Monday, 29 November 2021

Steps not fixed due to ownership mystery

Steps not fixed due to ownership mystery

BROKEN steps leading to St Mary’s Church in Henley cannot be repaired until their ownership is established.

Rector Jeremy Tayler and churchwarden Robin Hartley believe the steps, which are at the back of the church in Hart Street, are owned by South Oxfordshire District Council.

However, the council has denied the steps are its responsibility so until the ownership mystery has been solved the church can’t repair them as it would be liable if someone fell on them.

The stone steps are uneven and chipped as well as having weeds growing on and around them.

Some of the rails at the top of the steps are broken and red and white striped tape has been wrapped around them to warn people.

Rev Tayler, who has been in post since September 2018, said he was regularly stopped in the street by residents complaining about the condition of the steps. He said: “The path above the steps is church land but the steps themselves are no man’s land.

“There used to be a rail on both sides of them but it broke four or five years ago.

“We can’t repair them because we’re not insured so if we do work on them and someone gets hurt we would be liable. It’s a beautiful site that needs to be maintained. When people come back into town from the regatta on a hot and sweaty afternoon it’s not good for the steps to be in this condition.

“People say it’s embarrassing for the town and it’s not safe.”

A member of the St Mary’s congregation donated money to have the steps fixed and the church council has obtained quotes for the work.

Rev Tayler said: “It’ll be restoration work. Church architects would do it in keeping with the English heritage of the church.

“The really frustrating thing is we have the money to fix them but it’s the ownership that is the problem.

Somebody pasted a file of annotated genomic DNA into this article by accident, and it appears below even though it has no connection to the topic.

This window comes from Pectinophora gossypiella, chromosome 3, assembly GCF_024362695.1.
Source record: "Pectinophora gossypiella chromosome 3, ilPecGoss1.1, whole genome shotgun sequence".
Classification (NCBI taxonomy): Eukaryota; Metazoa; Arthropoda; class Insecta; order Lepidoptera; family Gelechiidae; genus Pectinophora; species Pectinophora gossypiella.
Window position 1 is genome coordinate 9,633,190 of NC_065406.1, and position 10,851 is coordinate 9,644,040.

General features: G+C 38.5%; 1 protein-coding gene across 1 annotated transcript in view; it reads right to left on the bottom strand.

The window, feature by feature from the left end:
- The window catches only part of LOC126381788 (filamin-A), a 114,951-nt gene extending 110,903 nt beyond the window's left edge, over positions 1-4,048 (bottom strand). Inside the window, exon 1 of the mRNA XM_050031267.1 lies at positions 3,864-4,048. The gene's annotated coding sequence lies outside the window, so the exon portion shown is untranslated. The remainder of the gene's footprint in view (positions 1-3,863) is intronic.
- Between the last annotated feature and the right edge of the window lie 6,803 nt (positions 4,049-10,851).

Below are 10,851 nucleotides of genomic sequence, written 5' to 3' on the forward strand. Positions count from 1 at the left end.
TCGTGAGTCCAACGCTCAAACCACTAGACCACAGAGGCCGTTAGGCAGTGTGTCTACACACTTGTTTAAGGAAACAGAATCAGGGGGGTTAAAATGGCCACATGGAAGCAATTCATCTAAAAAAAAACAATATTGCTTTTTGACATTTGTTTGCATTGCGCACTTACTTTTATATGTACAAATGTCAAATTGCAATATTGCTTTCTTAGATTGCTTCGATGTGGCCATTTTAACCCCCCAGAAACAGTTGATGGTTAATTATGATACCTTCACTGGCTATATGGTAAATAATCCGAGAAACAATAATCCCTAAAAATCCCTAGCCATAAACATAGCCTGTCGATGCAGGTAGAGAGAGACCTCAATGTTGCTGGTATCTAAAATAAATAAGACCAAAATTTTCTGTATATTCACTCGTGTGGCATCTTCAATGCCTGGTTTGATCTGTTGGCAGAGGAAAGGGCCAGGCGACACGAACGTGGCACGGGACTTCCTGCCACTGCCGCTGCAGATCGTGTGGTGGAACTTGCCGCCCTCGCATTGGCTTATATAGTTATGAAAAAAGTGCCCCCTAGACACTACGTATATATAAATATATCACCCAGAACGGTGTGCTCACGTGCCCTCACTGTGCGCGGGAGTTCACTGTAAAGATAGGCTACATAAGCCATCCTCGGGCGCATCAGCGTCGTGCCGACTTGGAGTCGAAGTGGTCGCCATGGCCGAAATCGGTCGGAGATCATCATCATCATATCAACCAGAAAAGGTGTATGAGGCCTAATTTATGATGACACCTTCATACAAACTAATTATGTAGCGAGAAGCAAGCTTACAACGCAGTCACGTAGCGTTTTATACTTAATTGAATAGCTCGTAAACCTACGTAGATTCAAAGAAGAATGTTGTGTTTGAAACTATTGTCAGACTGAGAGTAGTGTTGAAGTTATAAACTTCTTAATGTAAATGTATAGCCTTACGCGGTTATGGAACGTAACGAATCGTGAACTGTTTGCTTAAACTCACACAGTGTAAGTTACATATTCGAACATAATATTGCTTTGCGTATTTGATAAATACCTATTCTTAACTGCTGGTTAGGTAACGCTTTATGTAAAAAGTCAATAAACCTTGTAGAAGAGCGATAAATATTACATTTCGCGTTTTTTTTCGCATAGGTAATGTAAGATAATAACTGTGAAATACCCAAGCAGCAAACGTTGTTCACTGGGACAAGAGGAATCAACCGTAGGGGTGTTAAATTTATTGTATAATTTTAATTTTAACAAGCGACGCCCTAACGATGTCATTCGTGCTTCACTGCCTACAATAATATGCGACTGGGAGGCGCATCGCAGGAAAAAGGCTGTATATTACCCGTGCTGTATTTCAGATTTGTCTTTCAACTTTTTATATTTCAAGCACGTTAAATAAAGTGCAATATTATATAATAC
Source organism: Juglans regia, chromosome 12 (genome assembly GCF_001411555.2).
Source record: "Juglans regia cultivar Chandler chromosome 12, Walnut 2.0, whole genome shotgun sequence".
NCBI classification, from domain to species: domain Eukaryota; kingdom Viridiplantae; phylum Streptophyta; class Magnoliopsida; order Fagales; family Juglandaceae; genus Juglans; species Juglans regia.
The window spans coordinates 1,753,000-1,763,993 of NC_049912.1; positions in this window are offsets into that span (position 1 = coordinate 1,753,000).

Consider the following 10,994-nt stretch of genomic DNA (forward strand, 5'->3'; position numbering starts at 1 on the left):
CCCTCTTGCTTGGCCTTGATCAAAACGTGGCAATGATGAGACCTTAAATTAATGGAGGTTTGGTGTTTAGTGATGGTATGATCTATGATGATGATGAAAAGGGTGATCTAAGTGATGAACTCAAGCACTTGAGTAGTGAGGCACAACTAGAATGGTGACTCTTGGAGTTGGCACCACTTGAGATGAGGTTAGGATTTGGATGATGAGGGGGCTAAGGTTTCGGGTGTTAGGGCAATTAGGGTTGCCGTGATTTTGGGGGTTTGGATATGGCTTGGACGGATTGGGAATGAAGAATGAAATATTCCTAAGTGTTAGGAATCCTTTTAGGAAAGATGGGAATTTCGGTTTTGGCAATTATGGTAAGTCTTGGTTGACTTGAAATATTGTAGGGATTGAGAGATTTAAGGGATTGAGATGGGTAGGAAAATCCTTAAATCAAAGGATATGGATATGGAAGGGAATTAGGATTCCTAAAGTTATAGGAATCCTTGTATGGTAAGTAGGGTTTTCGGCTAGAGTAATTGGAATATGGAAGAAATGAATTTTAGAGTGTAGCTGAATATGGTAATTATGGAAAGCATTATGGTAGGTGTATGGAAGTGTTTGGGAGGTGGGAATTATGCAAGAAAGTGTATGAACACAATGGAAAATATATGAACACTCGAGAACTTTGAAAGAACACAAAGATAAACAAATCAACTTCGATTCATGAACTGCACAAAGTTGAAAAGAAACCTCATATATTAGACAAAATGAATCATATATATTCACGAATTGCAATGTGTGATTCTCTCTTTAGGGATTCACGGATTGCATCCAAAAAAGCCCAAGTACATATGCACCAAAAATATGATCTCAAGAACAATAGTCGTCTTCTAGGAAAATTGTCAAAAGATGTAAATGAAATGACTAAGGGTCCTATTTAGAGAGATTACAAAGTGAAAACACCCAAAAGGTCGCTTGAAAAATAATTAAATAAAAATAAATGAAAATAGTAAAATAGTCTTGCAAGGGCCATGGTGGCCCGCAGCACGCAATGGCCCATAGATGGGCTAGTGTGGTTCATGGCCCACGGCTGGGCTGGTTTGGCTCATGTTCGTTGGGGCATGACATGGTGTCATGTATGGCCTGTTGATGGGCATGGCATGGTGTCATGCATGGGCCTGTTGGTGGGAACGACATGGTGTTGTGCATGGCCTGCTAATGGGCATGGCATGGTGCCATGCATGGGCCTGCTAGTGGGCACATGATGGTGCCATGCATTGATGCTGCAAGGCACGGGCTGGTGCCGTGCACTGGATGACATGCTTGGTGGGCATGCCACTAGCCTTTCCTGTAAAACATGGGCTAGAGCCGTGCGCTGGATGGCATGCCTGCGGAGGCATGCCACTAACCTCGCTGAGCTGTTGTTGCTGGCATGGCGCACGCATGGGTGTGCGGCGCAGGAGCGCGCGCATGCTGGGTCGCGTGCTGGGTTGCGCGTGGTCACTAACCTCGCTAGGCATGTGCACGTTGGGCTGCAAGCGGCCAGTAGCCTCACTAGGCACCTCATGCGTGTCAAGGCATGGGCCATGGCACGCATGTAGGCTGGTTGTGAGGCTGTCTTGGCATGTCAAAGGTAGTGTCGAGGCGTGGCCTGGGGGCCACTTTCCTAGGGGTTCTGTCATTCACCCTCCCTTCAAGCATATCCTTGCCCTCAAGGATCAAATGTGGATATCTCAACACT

“It’s embarrassing to be given money and not do anything with it.” Mr Hartley said: “This has gone on for three or four decades. We’ve tried the county and district councils but no one will claim ownership.

“It’s really frustrating when the church gets complaints about it. When people come over the bridge, the steps are one of the first things you see.

“We’ve approached architects who have provided some quotes and it’s not an enormous amount. It would be nice to do the work as it’s unsafe.”

There is no pavement running directly alongside the church towards the town centre so Rev Tayler believes it would be dangerous to close the steps off completely as it would encourage people to cross the busy road.

The last contact the church had with the district council was about two-and-a-half years ago.

A  district council spokesman said the council did not own any land or property at the church.

He added: “We have confirmed with the church in 2018, and again in 2019, that as the landowner it is responsible for maintaining and repairing the steps as they provide a direct access route to the building.”

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